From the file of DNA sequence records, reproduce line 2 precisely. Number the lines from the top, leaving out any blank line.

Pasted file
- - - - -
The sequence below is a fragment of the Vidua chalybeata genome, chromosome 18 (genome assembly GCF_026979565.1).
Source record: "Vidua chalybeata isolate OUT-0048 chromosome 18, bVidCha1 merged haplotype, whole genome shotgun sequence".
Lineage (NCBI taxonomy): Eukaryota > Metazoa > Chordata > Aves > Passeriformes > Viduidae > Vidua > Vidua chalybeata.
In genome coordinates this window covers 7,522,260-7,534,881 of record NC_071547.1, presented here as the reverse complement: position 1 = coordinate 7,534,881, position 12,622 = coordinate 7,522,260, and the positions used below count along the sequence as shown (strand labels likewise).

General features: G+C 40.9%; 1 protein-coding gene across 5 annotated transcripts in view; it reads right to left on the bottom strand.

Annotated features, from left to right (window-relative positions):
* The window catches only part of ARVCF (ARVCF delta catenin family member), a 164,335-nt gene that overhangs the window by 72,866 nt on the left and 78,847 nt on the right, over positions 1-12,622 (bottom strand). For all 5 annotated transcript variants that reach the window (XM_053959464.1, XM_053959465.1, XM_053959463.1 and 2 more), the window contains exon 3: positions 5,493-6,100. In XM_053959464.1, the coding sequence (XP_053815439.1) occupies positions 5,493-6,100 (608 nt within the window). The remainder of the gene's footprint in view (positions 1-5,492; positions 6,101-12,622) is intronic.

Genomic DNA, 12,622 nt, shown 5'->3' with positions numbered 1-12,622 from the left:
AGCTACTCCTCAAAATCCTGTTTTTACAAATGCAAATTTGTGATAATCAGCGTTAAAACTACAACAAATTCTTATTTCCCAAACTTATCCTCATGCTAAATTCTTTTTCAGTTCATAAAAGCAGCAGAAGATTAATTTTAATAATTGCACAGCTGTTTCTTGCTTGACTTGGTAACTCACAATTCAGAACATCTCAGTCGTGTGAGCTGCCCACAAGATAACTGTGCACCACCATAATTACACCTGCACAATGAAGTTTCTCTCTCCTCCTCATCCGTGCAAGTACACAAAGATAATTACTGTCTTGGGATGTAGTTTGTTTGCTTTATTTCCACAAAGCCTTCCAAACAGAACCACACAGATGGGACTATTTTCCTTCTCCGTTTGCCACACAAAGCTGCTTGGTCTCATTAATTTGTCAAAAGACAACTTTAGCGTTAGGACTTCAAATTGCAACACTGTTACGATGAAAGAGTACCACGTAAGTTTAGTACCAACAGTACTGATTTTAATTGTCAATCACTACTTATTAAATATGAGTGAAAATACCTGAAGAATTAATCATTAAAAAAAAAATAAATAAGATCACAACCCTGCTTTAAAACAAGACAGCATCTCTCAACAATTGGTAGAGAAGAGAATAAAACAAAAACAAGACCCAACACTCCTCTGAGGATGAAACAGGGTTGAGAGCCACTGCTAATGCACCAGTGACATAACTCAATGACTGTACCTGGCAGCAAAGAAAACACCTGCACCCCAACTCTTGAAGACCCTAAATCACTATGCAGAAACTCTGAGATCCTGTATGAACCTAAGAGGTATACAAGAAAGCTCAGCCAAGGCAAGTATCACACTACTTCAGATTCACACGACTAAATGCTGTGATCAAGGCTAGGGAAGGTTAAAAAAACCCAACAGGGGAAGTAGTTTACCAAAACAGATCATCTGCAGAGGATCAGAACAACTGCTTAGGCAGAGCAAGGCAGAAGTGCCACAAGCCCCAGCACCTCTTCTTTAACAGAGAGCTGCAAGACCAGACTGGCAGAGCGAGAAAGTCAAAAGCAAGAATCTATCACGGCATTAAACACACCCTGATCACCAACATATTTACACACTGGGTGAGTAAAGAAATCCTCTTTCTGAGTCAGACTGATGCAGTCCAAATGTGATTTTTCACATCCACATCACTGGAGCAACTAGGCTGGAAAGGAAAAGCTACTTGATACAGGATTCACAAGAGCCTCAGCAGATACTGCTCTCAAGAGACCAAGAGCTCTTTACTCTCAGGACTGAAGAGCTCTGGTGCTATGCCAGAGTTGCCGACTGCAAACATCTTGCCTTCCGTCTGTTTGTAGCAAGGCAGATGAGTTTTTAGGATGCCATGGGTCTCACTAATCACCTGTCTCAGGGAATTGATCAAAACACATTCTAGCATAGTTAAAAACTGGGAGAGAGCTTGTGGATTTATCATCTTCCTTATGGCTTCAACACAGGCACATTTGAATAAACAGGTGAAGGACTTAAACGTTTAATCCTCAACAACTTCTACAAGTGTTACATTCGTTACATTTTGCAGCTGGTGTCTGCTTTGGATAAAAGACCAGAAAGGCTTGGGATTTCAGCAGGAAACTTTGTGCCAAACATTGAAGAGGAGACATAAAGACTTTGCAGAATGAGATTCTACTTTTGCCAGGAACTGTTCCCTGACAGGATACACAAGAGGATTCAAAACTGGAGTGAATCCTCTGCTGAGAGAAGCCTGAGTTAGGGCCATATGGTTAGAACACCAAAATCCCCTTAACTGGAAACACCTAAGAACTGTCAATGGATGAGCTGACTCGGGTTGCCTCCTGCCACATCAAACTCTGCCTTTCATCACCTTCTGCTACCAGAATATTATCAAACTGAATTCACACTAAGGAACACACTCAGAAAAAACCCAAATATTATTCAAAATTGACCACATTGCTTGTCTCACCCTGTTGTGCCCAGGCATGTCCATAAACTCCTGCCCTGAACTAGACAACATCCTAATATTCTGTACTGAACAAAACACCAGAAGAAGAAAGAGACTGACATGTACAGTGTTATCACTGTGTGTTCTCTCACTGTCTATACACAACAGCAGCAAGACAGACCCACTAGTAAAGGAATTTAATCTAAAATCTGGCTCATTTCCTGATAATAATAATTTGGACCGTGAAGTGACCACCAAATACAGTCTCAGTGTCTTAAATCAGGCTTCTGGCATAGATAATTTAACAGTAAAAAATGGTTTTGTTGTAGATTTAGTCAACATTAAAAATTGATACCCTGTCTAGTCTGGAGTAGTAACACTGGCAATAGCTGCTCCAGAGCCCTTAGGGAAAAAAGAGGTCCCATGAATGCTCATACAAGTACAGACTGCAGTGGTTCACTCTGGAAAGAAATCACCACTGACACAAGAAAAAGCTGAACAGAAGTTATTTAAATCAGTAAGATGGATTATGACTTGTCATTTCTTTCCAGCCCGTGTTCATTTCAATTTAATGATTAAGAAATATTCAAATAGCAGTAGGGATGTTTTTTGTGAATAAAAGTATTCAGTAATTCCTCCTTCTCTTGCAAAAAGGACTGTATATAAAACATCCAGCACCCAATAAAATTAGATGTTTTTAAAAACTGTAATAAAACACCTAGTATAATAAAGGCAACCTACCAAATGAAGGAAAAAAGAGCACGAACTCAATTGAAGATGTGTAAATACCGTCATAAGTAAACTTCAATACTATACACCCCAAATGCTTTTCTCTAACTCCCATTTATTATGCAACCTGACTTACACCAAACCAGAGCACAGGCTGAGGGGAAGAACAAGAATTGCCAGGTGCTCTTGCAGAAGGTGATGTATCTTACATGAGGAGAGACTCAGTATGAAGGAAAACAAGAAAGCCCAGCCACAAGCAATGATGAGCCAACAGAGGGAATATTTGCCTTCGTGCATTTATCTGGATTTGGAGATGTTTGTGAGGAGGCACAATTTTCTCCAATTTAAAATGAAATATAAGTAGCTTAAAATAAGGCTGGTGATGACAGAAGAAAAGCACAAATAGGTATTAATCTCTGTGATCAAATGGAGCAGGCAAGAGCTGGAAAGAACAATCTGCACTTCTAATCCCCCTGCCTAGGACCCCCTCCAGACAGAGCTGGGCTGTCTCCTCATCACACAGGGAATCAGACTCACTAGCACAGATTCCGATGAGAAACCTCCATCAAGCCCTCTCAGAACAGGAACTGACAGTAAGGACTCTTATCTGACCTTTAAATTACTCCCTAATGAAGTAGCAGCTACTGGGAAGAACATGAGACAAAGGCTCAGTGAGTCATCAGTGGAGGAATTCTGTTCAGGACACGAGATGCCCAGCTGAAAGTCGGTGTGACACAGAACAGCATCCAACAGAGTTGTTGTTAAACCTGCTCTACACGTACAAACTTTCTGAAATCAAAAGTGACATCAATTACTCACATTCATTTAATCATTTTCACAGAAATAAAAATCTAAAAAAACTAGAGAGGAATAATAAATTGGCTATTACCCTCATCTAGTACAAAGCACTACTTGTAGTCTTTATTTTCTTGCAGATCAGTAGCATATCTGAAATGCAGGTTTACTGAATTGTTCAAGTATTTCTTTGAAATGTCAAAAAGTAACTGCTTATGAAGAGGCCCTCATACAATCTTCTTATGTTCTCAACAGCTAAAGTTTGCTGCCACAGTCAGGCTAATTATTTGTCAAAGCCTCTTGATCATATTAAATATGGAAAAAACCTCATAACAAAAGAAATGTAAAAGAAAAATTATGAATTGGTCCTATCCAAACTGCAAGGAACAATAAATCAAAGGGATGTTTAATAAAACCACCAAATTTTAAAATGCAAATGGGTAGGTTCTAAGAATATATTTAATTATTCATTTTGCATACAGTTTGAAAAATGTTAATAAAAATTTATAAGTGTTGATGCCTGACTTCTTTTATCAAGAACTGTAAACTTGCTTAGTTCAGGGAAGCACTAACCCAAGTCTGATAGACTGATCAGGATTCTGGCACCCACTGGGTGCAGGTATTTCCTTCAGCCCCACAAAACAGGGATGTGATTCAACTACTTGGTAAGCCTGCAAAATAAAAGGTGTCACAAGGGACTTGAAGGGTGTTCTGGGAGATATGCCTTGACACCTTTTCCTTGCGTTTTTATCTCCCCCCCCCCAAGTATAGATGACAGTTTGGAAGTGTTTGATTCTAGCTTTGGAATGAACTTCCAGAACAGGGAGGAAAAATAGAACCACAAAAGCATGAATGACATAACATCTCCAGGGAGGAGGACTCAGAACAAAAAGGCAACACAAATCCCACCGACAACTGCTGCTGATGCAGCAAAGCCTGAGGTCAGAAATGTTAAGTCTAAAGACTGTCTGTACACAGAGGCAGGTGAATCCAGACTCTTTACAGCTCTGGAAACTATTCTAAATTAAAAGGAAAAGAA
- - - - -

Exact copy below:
Source record: "Vidua chalybeata isolate OUT-0048 chromosome 18, bVidCha1 merged haplotype, whole genome shotgun sequence".